The Postal Service has a simple solution for improving service at its notoriously bad Kensington branch — sending the customers elsewhere.
Postal officials are hoping to put a satellite post office — officially, a “contract postal unit” — in an existing retail space.
The result could be shorter lines and less stress for customers at the infamous McDonald Avenue station.
“The intention is to provide the best service we can in each station, but there are times when the traffic flow is very heavy, so we try to give our customers choices,” said Postal spokesman Bob Trombley.
A contract postal unit is a mini–post office located inside a store — usually a supermarket, pharmacy or office supplies shop — that provides all of the services that regular post offices provide, except for money orders, Trombley said.
Businesses staff the satellite post office with their own employees — then get increased foot traffic and a percentage of postal sales, Trombley said.
He added that the planned unit — which would be the 19th in Brooklyn — would draw customers away the Kensington Station, shortening the wait at the branch.
But customers say that with the slow service, rude staff, and misplaced mail, they don’t need much encouragement to stay away from the Kensington station, a branch with a bad reputation that only got worse when a video of an outraged customer went viral in December, 2006 (http://www.youtub
Was it the video — which has received more than 125,000 views on YouTube — that motivated the Postal Service to fix the Kensington station? Or an overriding desire by the Postal Service to improve service?
“Nothing spurred us on to do it other than providing alternate means of access to the customer,” Trombley said.
Elected officials support the idea of a second postal station instead of fixing the existing one.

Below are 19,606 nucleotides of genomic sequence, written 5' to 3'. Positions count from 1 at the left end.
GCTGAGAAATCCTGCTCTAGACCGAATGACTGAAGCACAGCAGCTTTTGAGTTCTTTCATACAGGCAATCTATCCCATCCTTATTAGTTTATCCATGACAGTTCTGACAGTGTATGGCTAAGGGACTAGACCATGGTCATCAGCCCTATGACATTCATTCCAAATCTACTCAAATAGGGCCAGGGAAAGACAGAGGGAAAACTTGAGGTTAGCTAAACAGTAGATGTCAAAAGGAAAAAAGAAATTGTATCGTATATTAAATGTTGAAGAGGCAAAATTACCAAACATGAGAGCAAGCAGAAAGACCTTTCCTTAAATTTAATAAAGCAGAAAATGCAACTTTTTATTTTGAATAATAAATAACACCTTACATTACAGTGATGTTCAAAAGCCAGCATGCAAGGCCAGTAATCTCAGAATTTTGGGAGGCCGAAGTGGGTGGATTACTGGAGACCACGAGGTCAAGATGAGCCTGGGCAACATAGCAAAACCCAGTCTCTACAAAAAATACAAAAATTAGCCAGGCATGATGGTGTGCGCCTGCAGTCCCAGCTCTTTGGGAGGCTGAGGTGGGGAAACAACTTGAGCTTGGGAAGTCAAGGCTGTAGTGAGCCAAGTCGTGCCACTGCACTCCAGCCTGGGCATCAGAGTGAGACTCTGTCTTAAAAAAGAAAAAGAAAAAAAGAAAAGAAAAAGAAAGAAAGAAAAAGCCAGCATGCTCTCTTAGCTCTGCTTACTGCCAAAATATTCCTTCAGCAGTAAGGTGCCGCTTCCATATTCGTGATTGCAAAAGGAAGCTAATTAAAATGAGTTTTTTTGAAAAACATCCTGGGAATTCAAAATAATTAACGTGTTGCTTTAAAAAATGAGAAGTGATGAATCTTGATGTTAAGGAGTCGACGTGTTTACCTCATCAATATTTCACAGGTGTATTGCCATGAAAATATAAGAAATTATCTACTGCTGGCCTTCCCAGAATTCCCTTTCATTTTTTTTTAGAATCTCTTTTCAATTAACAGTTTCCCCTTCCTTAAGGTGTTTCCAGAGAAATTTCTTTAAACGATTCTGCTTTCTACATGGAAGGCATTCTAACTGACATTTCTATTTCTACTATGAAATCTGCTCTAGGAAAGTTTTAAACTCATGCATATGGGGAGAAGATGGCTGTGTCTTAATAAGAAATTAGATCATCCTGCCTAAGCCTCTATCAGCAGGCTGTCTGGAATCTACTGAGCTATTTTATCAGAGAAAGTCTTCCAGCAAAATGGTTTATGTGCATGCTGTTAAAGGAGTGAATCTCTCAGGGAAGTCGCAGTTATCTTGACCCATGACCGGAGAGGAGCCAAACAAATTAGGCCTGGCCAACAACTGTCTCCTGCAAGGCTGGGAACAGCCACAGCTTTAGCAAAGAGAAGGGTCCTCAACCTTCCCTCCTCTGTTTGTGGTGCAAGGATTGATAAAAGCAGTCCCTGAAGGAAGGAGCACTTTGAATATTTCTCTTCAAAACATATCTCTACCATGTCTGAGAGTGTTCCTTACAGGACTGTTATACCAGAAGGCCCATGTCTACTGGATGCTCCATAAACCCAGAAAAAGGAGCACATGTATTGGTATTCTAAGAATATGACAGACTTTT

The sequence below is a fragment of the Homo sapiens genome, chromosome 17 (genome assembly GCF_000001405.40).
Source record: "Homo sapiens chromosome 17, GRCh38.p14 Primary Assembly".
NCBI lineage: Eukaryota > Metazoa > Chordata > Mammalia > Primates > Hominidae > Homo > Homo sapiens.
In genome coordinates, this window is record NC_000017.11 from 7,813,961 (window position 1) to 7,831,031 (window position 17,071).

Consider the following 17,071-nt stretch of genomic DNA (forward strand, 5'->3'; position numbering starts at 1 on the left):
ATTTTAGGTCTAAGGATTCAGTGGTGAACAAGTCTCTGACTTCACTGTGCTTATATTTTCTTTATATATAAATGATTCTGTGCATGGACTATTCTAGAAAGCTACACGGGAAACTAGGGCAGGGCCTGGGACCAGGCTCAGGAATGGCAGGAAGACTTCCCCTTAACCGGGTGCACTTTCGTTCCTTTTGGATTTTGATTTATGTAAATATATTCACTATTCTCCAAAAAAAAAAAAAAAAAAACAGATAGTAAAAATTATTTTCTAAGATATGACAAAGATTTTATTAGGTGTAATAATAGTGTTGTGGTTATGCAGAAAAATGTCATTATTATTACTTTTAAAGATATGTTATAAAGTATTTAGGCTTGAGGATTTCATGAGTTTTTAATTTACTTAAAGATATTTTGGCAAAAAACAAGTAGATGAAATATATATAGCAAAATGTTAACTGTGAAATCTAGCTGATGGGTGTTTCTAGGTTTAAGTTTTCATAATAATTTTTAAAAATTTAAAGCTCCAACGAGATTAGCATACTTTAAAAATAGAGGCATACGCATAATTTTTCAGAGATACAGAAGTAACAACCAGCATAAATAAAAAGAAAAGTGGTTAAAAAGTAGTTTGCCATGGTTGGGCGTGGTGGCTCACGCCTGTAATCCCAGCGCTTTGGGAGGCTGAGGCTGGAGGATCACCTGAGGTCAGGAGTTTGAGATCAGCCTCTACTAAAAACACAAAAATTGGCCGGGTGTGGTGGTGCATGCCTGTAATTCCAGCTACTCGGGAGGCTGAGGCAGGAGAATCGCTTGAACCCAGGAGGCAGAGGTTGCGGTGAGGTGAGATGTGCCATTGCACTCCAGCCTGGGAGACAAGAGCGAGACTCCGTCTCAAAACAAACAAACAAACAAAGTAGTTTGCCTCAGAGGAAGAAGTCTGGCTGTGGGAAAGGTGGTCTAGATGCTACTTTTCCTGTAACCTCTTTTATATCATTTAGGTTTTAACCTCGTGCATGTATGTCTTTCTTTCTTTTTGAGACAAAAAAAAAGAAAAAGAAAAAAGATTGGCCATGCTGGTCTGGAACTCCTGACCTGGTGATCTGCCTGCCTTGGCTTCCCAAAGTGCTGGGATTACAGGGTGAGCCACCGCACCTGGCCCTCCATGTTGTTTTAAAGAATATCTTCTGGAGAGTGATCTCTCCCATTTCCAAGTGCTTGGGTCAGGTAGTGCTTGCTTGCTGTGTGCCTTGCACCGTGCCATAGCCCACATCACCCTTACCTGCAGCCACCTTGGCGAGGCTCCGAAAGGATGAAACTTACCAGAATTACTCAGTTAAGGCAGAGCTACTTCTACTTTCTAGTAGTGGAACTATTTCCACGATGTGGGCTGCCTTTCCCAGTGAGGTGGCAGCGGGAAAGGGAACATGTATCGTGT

“We hope that having a contract postal unit would alleviate some of the pressure the post office,” said Jean Weinberg, a spokeswoman for Councilman Bill DeBlasio (D–Park Slope). “The community is growing, and business owners and residents deserve a functioning postal facility.”
Even employees at the Kensington branch are eager about the possibility of a contract postal unit.
“If we could get one, it would be good,” said Kensington Station Manager Richard Chin. “It would help the customers so they wouldn’t have to wait in line.”
But there is one big problem — the Postal Service has not yet found the right store to house the pint-sized post office.
“We’ve been canvassing the Kensington area, but we’ve yet to find a retail space that … is interested in participating,” Trombley said.
Michael Jording, manager of the Key Food on Prospect Avenue, said that if he had the space, he’d consider housing the unit — if only to improve postal service in the neighborhood.
“I’m getting everybody’s mail but my own,” Jording said. “Every day, I go through my mail and I’ve got letters for all my neighbors. Last time I went there I told them, ‘I feel like I’m the one working for the post office.’”